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Title: Bounding global aerosol radiative forcing of climate change

Abstract

Aerosols interact with radiation and clouds. Substantial progress made over the past 40 years in observing, understanding, and modeling these processes helped quantify the imbalance in the Earth's radiation budget caused by anthropogenic aerosols, called aerosol radiative forcing, but uncertainties remain large. This work offers a new range of aerosol radiative forcing over the industrial era based on multiple, traceable and arguable lines of evidence, including modelling approaches, theoretical considerations, and observations. Improved understanding of aerosol absorption and the causes of trends in surface radiative fluxes constrain the forcing from aerosol-radiation interactions. A robust theoretical foundation and convincing evidence constrain the forcing caused by aerosol-driven increases in liquid cloud droplet number concentration. Yet, the influence of anthropogenic aerosols on cloud liquid water content and cloud fraction is less clear, and the influence on mixed-phase and ice clouds remains poorly constrained. Observed changes in surface temperature and radiative fluxes provide additional constraints. These multiple lines of evidence lead to a 68% confidence interval for the total aerosol effective radiative forcing of -1.60 to -0.65 Wm -2, or -2.0 to -0.4 Wm -2 with a 90% likelihood. Those intervals are of similar width to the last Intergovernmental Panel on Climate Change assessmentmore » but shifted towards more negative values. The uncertainty will narrow in the future by continuing to critically combine multiple lines of evidence, especially those addressing industrial-era changes in aerosol sources and aerosol effects on liquid cloud amount and on ice clouds.« less

Authors:
; ORCiD logo
Publication Date:
Research Org.:
Brookhaven National Lab. (BNL), Upton, NY (United States)
Sponsoring Org.:
USDOE Office of Science (SC), Biological and Environmental Research (BER) (SC-23); European Research Council (ERC)
OSTI Identifier:
1570661
Report Number(s):
BNL-212193-2019-JAAM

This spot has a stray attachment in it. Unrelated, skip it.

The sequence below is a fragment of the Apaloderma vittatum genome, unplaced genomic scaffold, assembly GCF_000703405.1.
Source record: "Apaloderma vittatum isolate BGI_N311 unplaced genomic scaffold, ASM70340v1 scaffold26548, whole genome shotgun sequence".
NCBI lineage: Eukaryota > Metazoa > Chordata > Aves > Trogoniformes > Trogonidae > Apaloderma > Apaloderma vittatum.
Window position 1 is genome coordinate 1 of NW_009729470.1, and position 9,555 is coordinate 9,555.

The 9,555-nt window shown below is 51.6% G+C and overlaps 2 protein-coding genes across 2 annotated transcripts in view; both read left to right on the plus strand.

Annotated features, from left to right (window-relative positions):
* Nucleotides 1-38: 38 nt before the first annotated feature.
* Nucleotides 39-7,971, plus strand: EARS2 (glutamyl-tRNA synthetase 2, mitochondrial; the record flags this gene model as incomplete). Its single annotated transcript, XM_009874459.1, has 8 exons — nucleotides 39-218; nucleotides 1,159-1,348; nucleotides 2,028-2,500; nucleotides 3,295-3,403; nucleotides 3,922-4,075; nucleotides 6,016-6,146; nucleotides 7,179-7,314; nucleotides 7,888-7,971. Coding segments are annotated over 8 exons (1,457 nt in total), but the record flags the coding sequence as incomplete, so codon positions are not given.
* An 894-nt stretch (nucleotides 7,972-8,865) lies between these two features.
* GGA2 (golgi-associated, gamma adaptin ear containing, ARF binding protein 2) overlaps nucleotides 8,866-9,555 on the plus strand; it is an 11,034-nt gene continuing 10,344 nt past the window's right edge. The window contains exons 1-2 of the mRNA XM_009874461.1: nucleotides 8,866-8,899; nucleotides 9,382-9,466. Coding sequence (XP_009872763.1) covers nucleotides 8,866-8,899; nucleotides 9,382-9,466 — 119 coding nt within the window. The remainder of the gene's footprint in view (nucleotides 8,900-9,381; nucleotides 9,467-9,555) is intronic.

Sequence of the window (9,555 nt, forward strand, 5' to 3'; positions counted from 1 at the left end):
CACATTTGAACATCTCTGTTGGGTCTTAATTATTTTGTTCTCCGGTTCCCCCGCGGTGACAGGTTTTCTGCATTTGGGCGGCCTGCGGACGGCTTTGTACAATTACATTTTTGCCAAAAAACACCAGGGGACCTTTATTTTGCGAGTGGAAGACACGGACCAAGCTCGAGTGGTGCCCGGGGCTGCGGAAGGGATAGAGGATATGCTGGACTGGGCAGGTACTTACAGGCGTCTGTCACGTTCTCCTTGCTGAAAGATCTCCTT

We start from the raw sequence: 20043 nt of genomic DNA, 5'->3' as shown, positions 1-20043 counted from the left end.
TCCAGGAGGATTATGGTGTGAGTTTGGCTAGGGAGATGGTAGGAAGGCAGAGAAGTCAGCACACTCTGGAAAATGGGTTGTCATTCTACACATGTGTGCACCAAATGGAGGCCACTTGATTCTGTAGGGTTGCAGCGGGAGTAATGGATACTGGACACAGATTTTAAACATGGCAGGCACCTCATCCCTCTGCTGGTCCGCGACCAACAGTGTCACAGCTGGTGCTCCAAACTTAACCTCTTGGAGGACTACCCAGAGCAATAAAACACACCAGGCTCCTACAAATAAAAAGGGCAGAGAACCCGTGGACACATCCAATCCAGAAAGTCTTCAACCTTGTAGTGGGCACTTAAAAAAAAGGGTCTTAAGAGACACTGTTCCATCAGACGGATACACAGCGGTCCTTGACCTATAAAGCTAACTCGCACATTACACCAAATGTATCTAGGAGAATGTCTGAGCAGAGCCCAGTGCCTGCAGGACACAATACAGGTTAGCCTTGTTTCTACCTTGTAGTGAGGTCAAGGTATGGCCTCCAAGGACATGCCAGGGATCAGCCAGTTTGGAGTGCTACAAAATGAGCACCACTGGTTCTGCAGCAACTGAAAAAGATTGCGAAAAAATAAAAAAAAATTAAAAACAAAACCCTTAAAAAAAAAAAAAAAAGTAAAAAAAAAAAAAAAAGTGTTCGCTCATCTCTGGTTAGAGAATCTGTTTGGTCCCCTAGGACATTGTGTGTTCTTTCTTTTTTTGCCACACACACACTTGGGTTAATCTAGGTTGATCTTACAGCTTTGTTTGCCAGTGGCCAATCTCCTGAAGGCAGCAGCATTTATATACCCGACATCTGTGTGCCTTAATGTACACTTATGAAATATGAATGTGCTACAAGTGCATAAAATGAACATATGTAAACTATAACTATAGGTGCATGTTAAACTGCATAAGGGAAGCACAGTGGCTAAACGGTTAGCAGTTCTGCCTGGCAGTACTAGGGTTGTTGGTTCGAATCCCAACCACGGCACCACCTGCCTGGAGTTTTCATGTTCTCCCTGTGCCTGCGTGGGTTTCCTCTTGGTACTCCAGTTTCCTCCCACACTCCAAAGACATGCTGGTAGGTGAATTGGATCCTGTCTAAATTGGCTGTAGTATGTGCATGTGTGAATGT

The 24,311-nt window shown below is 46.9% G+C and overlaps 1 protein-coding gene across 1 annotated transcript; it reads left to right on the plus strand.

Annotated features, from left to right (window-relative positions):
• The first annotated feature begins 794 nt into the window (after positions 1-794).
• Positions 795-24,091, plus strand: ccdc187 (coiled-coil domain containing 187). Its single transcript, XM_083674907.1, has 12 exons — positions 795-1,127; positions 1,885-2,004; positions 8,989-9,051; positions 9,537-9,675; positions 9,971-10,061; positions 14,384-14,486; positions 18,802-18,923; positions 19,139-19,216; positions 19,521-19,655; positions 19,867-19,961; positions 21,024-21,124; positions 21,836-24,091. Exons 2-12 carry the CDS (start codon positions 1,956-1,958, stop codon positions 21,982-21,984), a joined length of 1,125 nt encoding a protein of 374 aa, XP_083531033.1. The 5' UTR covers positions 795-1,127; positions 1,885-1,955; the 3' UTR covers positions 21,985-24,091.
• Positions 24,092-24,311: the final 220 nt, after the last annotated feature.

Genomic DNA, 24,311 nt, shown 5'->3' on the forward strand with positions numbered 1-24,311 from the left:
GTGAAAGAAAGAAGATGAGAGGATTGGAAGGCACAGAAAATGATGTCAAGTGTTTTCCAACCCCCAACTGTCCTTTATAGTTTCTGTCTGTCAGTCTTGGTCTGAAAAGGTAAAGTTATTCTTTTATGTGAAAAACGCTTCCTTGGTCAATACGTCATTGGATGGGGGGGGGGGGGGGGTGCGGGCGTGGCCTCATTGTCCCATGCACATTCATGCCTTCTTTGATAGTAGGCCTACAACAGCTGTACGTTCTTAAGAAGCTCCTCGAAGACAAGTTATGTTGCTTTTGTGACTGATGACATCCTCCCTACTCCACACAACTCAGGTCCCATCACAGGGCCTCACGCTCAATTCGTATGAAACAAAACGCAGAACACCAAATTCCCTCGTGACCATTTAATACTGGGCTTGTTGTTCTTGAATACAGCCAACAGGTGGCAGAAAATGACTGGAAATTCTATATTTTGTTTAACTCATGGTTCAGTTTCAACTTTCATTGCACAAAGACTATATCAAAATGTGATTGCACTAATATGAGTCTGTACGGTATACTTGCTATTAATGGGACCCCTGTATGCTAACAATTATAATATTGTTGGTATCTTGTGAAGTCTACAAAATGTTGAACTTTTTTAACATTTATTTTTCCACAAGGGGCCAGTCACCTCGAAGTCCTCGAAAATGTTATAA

Journal ID: ISSN 8755--1209
Grant/Contract Number:  
SC0012704
Resource Type:
Accepted Manuscript
Journal Name:
Reviews of Geophysics
Additional Journal Information:
Journal Name: Reviews of Geophysics; Journal ID: ISSN 8755--1209
Country of Publication:
United States
Language:
English
Subject:
54 ENVIRONMENTAL SCIENCES

Citation Formats

Bellouin, N, and Schwartz, Stephen E. Bounding global aerosol radiative forcing of climate change. United States: N. p., 2019. Web. doi:10.1029/2019RG000660.
Bellouin, N, & Schwartz, Stephen E. Bounding global aerosol radiative forcing of climate change. United States. doi:10.1029/2019RG000660.
Bellouin, N, and Schwartz, Stephen E. Fri . "Bounding global aerosol radiative forcing of climate change". United States. doi:10.1029/2019RG000660.
@article{osti_1570661,
title = {Bounding global aerosol radiative forcing of climate change},
author = {Bellouin, N and Schwartz, Stephen E.},
abstractNote = {Aerosols interact with radiation and clouds. Substantial progress made over the past 40 years in observing, understanding, and modeling these processes helped quantify the imbalance in the Earth's radiation budget caused by anthropogenic aerosols, called aerosol radiative forcing, but uncertainties remain large. This work offers a new range of aerosol radiative forcing over the industrial era based on multiple, traceable and arguable lines of evidence, including modelling approaches, theoretical considerations, and observations. Improved understanding of aerosol absorption and the causes of trends in surface radiative fluxes constrain the forcing from aerosol-radiation interactions. A robust theoretical foundation and convincing evidence constrain the forcing caused by aerosol-driven increases in liquid cloud droplet number concentration. Yet, the influence of anthropogenic aerosols on cloud liquid water content and cloud fraction is less clear, and the influence on mixed-phase and ice clouds remains poorly constrained. Observed changes in surface temperature and radiative fluxes provide additional constraints. These multiple lines of evidence lead to a 68% confidence interval for the total aerosol effective radiative forcing of -1.60 to -0.65 Wm-2, or -2.0 to -0.4 Wm-2 with a 90% likelihood. Those intervals are of similar width to the last Intergovernmental Panel on Climate Change assessment but shifted towards more negative values. The uncertainty will narrow in the future by continuing to critically combine multiple lines of evidence, especially those addressing industrial-era changes in aerosol sources and aerosol effects on liquid cloud amount and on ice clouds.},
doi = {10.1029/2019RG000660},
journal = {Reviews of Geophysics},
number = ,
volume = ,
place = {United States},
year = {2019},
month = {10}
}

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This content will become publicly available on October 4, 2020
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